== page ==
His famous progeny Matsudaira “Fumai” Harusato comes up in this blog a lot, but the first of the Izumo Province Matsudaira clan was Matsudaira Naomasa (1601~1666) who was probably the Matsue feudal lord most known for his valor.

He was the grandson of Tokugawa Ieyasu, founder and first shogun of the Tokugawa Shogunate (otherwise known as the Edo period). Though he was born only two years before this period officially started, things weren’t entirely pacified right away, so he had martial experience from an early age. At the tender age of 14 in 1615, he led troops in the Battle of Osaka, which was one of the final big battles to bring in the new era. Sanada Yukimura happened to be fighting on the losing side of this battle, but nonetheless was classy enough to show his admiration for his youthful enemy. He won a lot of recognition from people on his own side as well, and had a career in a handful of fiefs around Japan before being given the Matsue Domain starting in 1638 (seeing as the previous clans had no heirs). The Matsudaira clan would rule uninterrupted for the remainder of Matsue’s feudal history, until 1871 when the whole governing system was abolished.

Naomasa was a dedicated follower of the harvest god (but commonly known as the fox god) Inari, and founded the Jozan Inari Shrine, still found on the northern end of the Matsue Castle grounds today. Lafcadio Hearn was rather fond of this foxy shrine and described its founding thus:

When Naomasu, the grandson of Iyeyasu, first came to Matsue to rule the province, there entered into his presence a beautiful boy, who said: ‘I came hither from the home of your august father in Echizen, to protect you from all harm. But I have no dwelling-place, and am staying therefore at the Buddhist temple of Fu-mon-in. Now if you will make for me a dwelling within the castle grounds, I will protect from fire the buildings there and the houses of the city, and your other residence likewise which is in the capital. For I am Inari Shinyemon.’ With these words he vanished from sight. Therefore Naomasu dedicated to him the great temple which still stands in the castle grounds, surrounded by one thousand foxes of stone.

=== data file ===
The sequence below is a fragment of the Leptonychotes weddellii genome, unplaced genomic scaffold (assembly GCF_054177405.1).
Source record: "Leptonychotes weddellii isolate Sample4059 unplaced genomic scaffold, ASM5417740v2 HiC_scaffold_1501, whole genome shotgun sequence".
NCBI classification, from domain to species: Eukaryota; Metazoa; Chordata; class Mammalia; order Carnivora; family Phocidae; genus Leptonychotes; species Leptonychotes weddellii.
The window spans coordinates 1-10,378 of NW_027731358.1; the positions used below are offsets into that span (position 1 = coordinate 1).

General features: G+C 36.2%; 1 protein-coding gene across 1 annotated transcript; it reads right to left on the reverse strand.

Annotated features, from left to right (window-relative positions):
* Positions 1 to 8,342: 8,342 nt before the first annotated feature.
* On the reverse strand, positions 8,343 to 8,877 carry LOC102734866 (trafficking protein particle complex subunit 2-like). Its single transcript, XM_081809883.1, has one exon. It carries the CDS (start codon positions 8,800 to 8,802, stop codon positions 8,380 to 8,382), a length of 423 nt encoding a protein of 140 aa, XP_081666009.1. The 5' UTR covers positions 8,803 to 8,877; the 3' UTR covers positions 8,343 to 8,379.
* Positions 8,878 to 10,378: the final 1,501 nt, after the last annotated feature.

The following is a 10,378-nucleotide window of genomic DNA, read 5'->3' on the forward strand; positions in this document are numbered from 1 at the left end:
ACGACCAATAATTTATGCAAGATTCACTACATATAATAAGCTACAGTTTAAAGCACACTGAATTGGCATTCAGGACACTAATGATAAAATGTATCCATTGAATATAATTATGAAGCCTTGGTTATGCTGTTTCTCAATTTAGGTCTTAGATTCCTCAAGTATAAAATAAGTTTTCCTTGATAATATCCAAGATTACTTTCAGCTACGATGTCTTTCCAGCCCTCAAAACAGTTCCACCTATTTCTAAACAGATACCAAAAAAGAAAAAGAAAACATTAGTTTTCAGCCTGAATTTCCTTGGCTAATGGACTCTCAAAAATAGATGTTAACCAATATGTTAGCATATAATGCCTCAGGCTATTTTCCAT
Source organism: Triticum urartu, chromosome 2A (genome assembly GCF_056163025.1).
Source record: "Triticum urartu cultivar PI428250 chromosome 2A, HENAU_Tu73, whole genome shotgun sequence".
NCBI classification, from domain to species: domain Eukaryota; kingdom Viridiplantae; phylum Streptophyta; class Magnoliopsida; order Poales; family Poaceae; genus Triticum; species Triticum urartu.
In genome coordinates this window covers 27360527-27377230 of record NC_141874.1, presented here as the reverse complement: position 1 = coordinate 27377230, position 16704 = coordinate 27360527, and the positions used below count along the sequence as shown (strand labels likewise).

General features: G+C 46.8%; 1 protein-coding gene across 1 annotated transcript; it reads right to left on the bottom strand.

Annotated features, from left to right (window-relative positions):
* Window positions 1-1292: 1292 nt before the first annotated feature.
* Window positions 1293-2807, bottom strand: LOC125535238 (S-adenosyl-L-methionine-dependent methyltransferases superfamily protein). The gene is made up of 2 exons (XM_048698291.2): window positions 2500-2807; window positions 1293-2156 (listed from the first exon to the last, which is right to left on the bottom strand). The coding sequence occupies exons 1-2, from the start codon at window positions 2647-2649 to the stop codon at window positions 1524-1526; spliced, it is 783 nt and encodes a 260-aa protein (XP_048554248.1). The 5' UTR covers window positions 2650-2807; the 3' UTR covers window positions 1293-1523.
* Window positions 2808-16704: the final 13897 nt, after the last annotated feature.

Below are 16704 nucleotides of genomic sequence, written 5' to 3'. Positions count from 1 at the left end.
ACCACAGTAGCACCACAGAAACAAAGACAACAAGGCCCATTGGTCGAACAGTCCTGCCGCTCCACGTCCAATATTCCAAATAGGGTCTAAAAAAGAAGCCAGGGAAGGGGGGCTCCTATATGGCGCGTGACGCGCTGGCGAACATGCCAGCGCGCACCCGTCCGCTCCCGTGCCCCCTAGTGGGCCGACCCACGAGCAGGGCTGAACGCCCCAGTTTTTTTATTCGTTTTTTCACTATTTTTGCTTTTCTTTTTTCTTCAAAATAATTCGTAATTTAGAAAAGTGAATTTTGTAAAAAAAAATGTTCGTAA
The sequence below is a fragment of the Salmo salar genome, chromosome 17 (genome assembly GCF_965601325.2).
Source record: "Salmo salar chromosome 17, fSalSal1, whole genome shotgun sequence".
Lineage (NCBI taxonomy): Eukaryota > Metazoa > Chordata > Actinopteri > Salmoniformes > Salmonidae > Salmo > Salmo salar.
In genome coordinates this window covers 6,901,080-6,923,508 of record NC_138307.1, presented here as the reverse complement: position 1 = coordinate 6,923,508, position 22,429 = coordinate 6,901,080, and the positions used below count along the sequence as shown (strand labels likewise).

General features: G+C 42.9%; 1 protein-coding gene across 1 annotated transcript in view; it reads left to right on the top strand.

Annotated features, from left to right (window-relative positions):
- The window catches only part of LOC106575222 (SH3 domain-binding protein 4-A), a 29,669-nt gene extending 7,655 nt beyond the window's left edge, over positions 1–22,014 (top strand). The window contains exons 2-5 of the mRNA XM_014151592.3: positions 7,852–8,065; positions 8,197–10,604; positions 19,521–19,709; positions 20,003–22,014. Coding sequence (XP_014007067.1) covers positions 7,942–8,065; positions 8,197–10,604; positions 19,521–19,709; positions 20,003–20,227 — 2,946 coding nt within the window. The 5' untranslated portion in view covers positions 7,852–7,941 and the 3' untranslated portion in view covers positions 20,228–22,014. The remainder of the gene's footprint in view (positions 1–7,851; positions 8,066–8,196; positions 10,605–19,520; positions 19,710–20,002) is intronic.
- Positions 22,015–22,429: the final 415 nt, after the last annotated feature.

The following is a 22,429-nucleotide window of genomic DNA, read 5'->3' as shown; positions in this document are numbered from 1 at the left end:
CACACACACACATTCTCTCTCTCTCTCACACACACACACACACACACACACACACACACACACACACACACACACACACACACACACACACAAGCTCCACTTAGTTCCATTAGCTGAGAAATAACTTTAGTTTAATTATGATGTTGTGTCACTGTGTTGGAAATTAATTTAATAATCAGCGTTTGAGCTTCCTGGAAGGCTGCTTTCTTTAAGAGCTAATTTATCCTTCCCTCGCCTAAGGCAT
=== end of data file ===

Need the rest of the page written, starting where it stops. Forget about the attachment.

(“The Chief City of the Province of the Gods”, from Lafcadio Hearn’s “Glimpses of Unfamiliar Japan,” 1894.)

Naomasa also started the Horan-enya ritual, one of the three great boat festivals of Japan. It’s like holy kabuki on boats.

Click for source and small a gallery of Horan-enya photos.

Well, it started as a ritual to save them from a famine, and it evolved over the years after a fishing boat dashed to the rescue of a boat carrying Inari that was getting jostled in the wind and waves of the Ohashi River in the middle of Matsue. It’s only done every 10 years now, and the next one should be in 2019.

Naomasa also founded Gessho-ji Temple, which he named after his mother. All of the Matsudaira feudal lords of Matsue are buried here, and it is also famous for its hydrangea and for a giant stone turtle that used to roam around at night and terrorize people. That’s a ghost story for another time.

Naomasa’s final resting place, surrounded by bright blue hydrangea in the rainy season.

Finally, most visitors to Matsue recognize Naomasa by the equestrian statue of him that stands in front of the Shimane prefecture government office, facing towards the castle (the statue used to be directly in front of the castle, and there is a miniature version of the statue inside). While I haven’t exactly gone looking for them, I can’t say I’ve seen any other statues of 14-year-old samurai, so it’s pretty cool.

Click for gallery source and other historical postcards of Matsue. This one is from 1927.

Advertisements